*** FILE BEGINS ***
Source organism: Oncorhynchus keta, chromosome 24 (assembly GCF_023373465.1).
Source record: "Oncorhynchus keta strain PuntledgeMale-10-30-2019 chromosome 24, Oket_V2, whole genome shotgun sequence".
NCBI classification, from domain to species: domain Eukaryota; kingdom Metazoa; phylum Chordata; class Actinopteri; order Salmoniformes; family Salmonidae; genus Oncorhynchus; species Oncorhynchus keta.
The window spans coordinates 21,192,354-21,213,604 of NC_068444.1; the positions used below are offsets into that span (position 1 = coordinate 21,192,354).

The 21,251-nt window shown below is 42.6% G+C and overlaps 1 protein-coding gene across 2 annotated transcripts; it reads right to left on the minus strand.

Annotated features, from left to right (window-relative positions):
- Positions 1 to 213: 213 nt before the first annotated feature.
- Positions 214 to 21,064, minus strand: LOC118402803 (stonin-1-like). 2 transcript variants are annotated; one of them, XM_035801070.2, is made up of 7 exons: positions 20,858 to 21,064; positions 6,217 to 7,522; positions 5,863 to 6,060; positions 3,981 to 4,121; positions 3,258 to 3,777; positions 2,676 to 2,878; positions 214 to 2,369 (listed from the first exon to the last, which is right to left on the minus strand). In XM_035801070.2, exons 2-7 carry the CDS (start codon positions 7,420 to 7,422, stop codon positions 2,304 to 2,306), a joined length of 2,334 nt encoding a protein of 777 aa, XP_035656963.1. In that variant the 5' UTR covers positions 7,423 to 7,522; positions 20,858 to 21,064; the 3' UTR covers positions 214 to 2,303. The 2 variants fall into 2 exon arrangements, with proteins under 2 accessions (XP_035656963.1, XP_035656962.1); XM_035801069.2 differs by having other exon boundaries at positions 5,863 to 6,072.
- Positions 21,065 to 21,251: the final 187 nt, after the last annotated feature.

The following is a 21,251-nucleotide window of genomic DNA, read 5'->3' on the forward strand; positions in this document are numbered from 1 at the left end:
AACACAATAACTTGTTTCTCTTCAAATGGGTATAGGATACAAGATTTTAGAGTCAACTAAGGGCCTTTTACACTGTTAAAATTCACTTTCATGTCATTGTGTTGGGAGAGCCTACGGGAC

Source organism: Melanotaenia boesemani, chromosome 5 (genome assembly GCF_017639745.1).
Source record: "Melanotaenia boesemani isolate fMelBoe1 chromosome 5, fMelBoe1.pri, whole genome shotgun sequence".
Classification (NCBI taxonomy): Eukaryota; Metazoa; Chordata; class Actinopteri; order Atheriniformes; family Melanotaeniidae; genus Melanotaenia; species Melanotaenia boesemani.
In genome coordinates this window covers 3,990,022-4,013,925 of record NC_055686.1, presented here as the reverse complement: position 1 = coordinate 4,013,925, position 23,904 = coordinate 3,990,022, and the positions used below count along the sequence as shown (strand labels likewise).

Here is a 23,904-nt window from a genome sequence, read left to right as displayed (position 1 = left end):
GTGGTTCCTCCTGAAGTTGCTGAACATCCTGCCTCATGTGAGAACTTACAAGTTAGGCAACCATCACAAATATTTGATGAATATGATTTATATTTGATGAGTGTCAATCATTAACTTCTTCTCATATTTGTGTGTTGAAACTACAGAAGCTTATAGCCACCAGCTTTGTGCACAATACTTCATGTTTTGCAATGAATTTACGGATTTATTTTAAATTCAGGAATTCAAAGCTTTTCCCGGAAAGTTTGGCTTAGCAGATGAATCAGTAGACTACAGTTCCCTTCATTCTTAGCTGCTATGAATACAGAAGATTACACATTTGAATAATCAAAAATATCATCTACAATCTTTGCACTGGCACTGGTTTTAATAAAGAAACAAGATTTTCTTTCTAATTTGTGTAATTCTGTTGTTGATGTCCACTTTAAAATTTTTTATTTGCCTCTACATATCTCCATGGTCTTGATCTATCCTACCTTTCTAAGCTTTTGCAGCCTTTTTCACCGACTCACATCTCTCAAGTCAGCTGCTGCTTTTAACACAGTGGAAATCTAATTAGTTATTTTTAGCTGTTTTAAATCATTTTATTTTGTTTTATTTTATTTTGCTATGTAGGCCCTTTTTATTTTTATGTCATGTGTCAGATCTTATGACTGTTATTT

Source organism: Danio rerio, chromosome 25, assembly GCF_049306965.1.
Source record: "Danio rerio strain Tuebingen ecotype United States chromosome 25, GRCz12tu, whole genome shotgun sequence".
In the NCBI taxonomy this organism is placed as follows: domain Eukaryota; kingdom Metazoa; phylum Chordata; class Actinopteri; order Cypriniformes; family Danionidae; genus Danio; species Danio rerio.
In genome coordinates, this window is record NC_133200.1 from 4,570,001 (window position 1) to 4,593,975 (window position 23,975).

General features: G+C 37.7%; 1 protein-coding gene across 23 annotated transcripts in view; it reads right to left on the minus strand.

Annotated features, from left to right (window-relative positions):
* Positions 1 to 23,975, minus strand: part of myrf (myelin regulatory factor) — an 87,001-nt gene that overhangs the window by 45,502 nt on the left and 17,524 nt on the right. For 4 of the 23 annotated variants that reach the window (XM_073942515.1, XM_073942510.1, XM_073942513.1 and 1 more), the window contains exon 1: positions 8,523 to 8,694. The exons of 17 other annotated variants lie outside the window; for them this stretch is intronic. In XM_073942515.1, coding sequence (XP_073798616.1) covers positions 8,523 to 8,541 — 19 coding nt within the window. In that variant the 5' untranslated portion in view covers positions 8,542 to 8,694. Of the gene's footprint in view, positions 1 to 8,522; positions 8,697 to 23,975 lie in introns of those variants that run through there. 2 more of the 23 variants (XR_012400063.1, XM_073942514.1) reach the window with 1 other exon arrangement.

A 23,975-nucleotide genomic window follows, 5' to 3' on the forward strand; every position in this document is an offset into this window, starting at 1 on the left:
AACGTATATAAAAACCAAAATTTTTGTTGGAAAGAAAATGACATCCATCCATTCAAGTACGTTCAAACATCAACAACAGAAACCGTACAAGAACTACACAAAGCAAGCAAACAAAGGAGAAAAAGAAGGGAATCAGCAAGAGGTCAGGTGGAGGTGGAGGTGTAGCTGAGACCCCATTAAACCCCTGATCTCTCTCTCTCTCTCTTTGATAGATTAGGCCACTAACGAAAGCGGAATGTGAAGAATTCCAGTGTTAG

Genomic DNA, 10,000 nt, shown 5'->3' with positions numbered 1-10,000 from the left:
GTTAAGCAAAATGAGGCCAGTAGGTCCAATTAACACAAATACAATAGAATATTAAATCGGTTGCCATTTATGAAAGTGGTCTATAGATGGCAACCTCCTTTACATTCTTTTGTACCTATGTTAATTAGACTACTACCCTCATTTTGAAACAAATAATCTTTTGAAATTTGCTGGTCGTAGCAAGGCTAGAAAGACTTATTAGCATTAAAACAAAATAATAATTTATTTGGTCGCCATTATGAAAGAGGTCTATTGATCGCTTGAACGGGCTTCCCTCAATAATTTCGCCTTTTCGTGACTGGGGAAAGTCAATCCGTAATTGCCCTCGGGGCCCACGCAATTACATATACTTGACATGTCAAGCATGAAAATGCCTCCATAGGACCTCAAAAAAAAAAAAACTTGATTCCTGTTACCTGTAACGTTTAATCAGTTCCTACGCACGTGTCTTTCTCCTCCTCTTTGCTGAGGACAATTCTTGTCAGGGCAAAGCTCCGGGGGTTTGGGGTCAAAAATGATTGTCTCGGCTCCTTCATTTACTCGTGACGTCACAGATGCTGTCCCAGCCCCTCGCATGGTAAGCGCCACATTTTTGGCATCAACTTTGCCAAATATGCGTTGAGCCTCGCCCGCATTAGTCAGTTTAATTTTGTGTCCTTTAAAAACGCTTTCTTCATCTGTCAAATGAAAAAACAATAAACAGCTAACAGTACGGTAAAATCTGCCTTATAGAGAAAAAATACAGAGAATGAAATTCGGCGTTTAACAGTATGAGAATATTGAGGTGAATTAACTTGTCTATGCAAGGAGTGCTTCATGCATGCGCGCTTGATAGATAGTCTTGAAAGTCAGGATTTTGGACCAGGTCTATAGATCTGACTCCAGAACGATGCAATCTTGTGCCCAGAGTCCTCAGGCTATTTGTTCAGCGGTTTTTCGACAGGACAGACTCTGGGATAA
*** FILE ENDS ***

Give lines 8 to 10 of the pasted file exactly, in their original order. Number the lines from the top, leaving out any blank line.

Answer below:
- Positions 214 to 21,064, minus strand: LOC118402803 (stonin-1-like). 2 transcript variants are annotated; one of them, XM_035801070.2, is made up of 7 exons: positions 20,858 to 21,064; positions 6,217 to 7,522; positions 5,863 to 6,060; positions 3,981 to 4,121; positions 3,258 to 3,777; positions 2,676 to 2,878; positions 214 to 2,369 (listed from the first exon to the last, which is right to left on the minus strand). In XM_035801070.2, exons 2-7 carry the CDS (start codon positions 7,420 to 7,422, stop codon positions 2,304 to 2,306), a joined length of 2,334 nt encoding a protein of 777 aa, XP_035656963.1. In that variant the 5' UTR covers positions 7,423 to 7,522; positions 20,858 to 21,064; the 3' UTR covers positions 214 to 2,303. The 2 variants fall into 2 exon arrangements, with proteins under 2 accessions (XP_035656963.1, XP_035656962.1); XM_035801069.2 differs by having other exon boundaries at positions 5,863 to 6,072.
- Positions 21,065 to 21,251: the final 187 nt, after the last annotated feature.

The following is a 21,251-nucleotide window of genomic DNA, read 5'->3' on the forward strand; positions in this document are numbered from 1 at the left end: